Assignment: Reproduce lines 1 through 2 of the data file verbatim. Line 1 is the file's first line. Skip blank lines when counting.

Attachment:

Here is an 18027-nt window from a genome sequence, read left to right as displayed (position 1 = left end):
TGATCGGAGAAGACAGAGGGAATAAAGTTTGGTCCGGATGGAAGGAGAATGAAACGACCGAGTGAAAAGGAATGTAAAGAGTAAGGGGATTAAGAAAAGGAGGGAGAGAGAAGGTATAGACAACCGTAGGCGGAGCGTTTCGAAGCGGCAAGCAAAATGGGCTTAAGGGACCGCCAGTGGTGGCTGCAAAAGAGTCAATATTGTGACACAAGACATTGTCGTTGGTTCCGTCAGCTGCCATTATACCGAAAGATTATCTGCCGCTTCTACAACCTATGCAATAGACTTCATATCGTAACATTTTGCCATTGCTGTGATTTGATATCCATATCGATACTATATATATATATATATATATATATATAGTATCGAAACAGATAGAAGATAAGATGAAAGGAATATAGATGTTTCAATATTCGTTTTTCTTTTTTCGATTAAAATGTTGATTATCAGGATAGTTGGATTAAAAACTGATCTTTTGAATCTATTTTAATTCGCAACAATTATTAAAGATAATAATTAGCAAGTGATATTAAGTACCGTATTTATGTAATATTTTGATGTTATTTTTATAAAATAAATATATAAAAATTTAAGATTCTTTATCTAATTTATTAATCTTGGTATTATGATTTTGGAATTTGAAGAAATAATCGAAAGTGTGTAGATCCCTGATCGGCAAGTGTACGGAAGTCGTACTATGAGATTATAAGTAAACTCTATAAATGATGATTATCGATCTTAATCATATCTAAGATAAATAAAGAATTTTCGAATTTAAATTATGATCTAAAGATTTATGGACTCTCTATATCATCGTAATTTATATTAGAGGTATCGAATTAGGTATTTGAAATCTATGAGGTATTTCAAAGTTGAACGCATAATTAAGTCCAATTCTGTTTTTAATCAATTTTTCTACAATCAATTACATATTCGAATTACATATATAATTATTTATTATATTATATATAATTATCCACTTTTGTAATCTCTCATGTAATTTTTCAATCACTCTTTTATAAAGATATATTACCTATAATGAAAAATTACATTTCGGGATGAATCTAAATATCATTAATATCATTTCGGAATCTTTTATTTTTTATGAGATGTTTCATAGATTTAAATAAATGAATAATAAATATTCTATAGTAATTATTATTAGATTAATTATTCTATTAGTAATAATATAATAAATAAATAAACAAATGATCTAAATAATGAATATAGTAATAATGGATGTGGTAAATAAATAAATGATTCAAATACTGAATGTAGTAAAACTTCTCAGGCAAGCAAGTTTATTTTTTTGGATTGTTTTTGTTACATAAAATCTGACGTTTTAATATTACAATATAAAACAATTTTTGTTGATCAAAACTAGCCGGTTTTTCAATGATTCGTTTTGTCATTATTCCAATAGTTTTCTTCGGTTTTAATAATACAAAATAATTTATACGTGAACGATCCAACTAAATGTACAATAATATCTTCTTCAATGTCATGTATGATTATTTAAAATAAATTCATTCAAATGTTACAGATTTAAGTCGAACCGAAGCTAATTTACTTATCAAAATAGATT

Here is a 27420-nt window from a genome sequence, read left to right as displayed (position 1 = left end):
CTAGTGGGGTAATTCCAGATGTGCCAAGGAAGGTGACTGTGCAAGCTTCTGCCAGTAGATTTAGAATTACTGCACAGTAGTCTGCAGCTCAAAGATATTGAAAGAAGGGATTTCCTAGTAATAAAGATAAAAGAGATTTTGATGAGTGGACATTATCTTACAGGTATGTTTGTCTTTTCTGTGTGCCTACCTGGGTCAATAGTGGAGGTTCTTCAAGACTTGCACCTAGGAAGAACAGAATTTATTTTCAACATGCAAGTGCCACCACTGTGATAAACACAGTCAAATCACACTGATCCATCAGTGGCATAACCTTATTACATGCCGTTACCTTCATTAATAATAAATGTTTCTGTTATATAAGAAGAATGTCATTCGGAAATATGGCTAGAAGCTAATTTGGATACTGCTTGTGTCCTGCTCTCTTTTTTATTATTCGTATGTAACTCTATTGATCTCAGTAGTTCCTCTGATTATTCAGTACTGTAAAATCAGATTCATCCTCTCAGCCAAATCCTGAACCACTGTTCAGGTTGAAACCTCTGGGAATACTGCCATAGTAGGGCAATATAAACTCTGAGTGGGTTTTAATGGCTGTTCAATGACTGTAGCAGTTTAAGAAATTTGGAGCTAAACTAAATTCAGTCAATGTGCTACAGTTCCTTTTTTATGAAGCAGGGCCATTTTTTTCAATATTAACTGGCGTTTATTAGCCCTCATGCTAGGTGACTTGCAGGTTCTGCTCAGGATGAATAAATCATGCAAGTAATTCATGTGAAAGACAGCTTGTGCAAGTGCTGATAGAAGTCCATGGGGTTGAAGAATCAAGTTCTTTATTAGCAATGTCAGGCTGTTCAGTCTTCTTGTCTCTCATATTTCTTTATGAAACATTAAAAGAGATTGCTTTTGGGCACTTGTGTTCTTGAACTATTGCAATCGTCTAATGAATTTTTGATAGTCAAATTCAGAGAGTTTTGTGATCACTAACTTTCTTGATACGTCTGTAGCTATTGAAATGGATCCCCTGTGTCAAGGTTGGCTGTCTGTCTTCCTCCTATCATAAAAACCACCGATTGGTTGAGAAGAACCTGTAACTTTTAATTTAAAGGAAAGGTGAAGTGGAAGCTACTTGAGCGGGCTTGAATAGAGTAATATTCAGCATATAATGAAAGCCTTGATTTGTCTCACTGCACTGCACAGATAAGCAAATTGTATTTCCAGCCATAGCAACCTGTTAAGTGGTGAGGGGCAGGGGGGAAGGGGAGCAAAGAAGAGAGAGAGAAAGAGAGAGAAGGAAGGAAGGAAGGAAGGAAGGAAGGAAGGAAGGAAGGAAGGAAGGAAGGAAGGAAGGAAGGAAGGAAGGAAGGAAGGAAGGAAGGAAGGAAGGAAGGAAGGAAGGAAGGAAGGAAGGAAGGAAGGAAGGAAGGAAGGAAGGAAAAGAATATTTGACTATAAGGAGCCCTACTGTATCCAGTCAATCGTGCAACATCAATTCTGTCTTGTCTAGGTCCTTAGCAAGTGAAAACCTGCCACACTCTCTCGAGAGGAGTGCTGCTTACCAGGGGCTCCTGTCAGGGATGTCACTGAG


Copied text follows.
Here is an 18027-nt window from a genome sequence, read left to right as displayed (position 1 = left end):
TGATCGGAGAAGACAGAGGGAATAAAGTTTGGTCCGGATGGAAGGAGAATGAAACGACCGAGTGAAAAGGAATGTAAAGAGTAAGGGGATTAAGAAAAGGAGGGAGAGAGAAGGTATAGACAACCGTAGGCGGAGCGTTTCGAAGCGGCAAGCAAAATGGGCTTAAGGGACCGCCAGTGGTGGCTGCAAAAGAGTCAATATTGTGACACAAGACATTGTCGTTGGTTCCGTCAGCTGCCATTATACCGAAAGATTATCTGCCGCTTCTACAACCTATGCAATAGACTTCATATCGTAACATTTTGCCATTGCTGTGATTTGATATCCATATCGATACTATATATATATATATATATATATATATAGTATCGAAACAGATAGAAGATAAGATGAAAGGAATATAGATGTTTCAATATTCGTTTTTCTTTTTTCGATTAAAATGTTGATTATCAGGATAGTTGGATTAAAAACTGATCTTTTGAATCTATTTTAATTCGCAACAATTATTAAAGATAATAATTAGCAAGTGATATTAAGTACCGTATTTATGTAATATTTTGATGTTATTTTTATAAAATAAATATATAAAAATTTAAGATTCTTTATCTAATTTATTAATCTTGGTATTATGATTTTGGAATTTGAAGAAATAATCGAAAGTGTGTAGATCCCTGATCGGCAAGTGTACGGAAGTCGTACTATGAGATTATAAGTAAACTCTATAAATGATGATTATCGATCTTAATCATATCTAAGATAAATAAAGAATTTTCGAATTTAAATTATGATCTAAAGATTTATGGACTCTCTATATCATCGTAATTTATATTAGAGGTATCGAATTAGGTATTTGAAATCTATGAGGTATTTCAAAGTTGAACGCATAATTAAGTCCAATTCTGTTTTTAATCAATTTTTCTACAATCAATTACATATTCGAATTACATATATAATTATTTATTATATTATATATAATTATCCACTTTTGTAATCTCTCATGTAATTTTTCAATCACTCTTTTATAAAGATATATTACCTATAATGAAAAATTACATTTCGGGATGAATCTAAATATCATTAATATCATTTCGGAATCTTTTATTTTTTATGAGATGTTTCATAGATTTAAATAAATGAATAATAAATATTCTATAGTAATTATTATTAGATTAATTATTCTATTAGTAATAATATAATAAATAAATAAACAAATGATCTAAATAATGAATATAGTAATAATGGATGTGGTAAATAAATAAATGATTCAAATACTGAATGTAGTAAAACTTCTCAGGCAAGCAAGTTTATTTTTTTGGATTGTTTTTGTTACATAAAATCTGACGTTTTAATATTACAATATAAAACAATTTTTGTTGATCAAAACTAGCCGGTTTTTCAATGATTCGTTTTGTCATTATTCCAATAGTTTTCTTCGGTTTTAATAATACAAAATAATTTATACGTGAACGATCCAACTAAATGTACAATAATATCTTCTTCAATGTCATGTATGATTATTTAAAATAAATTCATTCAAATGTTACAGATTTAAGTCGAACCGAAGCTAATTTACTTATCAAAATAGATT